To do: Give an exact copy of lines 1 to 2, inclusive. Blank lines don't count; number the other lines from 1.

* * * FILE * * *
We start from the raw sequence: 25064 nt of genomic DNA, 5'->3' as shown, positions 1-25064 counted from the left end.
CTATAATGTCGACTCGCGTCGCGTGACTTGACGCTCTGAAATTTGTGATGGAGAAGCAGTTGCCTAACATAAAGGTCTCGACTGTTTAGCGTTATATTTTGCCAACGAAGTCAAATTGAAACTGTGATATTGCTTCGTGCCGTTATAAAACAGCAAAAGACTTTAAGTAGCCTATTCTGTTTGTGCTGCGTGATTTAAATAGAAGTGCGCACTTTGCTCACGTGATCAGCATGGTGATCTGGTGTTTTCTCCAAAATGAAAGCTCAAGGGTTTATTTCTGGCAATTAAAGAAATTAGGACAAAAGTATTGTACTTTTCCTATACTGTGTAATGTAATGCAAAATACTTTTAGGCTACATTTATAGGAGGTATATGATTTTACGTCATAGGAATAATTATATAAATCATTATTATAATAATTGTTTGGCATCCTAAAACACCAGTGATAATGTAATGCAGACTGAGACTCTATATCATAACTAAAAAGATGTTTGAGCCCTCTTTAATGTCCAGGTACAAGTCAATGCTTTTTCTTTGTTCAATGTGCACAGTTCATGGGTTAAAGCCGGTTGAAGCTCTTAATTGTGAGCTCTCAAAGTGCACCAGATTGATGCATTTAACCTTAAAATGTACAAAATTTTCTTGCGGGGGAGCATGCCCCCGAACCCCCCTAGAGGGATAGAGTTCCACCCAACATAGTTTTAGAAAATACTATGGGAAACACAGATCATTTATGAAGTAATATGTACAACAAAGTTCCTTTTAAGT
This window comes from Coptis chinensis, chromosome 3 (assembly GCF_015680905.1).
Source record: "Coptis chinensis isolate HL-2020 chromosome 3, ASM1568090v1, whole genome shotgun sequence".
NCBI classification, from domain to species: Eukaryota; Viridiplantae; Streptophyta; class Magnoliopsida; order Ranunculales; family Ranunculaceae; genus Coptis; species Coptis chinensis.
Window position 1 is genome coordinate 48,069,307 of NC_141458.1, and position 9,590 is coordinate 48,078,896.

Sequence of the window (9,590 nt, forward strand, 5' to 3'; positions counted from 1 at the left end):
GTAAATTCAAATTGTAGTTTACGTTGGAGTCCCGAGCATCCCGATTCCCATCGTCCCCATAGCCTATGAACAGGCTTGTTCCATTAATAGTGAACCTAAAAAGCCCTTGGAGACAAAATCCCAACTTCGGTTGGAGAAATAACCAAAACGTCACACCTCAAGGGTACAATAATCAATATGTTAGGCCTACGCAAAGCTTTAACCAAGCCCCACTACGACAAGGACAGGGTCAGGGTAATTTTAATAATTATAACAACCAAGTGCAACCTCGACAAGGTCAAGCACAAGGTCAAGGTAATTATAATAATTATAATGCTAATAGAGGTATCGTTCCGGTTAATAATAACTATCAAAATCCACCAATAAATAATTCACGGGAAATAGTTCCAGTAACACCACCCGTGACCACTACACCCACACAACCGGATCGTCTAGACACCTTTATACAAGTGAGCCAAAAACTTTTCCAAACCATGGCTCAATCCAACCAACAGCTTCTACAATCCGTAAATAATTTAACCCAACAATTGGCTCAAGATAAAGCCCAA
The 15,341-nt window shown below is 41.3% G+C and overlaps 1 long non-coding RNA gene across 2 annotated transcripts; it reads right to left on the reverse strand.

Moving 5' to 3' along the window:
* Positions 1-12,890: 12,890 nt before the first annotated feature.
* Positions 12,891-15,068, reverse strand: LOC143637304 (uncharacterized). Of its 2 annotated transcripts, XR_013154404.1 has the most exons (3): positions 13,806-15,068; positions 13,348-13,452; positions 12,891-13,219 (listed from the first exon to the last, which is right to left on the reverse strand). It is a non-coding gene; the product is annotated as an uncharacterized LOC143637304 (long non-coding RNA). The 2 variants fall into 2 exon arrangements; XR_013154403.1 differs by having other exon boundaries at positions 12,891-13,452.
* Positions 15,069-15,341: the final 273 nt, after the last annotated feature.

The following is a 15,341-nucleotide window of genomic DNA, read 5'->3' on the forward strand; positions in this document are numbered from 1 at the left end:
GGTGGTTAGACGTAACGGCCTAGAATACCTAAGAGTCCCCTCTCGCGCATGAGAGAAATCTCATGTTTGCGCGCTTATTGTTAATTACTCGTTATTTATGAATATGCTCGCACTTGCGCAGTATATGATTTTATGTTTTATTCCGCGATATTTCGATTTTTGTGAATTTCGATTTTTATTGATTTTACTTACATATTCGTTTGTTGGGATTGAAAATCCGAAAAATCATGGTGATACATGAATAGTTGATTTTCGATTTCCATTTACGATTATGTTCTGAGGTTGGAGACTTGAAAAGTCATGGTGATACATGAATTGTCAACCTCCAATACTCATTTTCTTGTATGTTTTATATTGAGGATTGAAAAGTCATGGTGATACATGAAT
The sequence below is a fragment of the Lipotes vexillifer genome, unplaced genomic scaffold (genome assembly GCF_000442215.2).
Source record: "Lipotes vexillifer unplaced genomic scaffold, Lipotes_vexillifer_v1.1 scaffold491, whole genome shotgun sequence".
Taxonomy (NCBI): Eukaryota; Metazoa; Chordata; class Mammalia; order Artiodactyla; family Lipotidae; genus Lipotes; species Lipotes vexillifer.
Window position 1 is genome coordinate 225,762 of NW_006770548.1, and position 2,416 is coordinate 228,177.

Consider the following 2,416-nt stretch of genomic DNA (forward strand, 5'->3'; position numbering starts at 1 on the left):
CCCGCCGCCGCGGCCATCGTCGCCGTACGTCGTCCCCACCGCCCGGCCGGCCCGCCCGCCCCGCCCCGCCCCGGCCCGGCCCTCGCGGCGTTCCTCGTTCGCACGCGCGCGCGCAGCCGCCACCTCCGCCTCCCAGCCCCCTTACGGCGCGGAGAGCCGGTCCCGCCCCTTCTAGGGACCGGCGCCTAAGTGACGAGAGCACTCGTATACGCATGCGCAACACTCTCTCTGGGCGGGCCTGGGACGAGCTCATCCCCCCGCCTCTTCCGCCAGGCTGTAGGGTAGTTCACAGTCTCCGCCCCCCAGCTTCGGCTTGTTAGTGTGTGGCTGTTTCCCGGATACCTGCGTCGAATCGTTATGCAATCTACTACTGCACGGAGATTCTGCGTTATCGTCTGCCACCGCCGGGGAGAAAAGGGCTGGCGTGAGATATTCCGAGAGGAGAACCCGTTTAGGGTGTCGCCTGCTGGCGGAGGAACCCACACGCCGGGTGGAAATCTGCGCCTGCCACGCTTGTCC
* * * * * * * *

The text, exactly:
We start from the raw sequence: 25064 nt of genomic DNA, 5'->3' as shown, positions 1-25064 counted from the left end.
CTATAATGTCGACTCGCGTCGCGTGACTTGACGCTCTGAAATTTGTGATGGAGAAGCAGTTGCCTAACATAAAGGTCTCGACTGTTTAGCGTTATATTTTGCCAACGAAGTCAAATTGAAACTGTGATATTGCTTCGTGCCGTTATAAAACAGCAAAAGACTTTAAGTAGCCTATTCTGTTTGTGCTGCGTGATTTAAATAGAAGTGCGCACTTTGCTCACGTGATCAGCATGGTGATCTGGTGTTTTCTCCAAAATGAAAGCTCAAGGGTTTATTTCTGGCAATTAAAGAAATTAGGACAAAAGTATTGTACTTTTCCTATACTGTGTAATGTAATGCAAAATACTTTTAGGCTACATTTATAGGAGGTATATGATTTTACGTCATAGGAATAATTATATAAATCATTATTATAATAATTGTTTGGCATCCTAAAACACCAGTGATAATGTAATGCAGACTGAGACTCTATATCATAACTAAAAAGATGTTTGAGCCCTCTTTAATGTCCAGGTACAAGTCAATGCTTTTTCTTTGTTCAATGTGCACAGTTCATGGGTTAAAGCCGGTTGAAGCTCTTAATTGTGAGCTCTCAAAGTGCACCAGATTGATGCATTTAACCTTAAAATGTACAAAATTTTCTTGCGGGGGAGCATGCCCCCGAACCCCCCTAGAGGGATAGAGTTCCACCCAACATAGTTTTAGAAAATACTATGGGAAACACAGATCATTTATGAAGTAATATGTACAACAAAGTTCCTTTTAAGT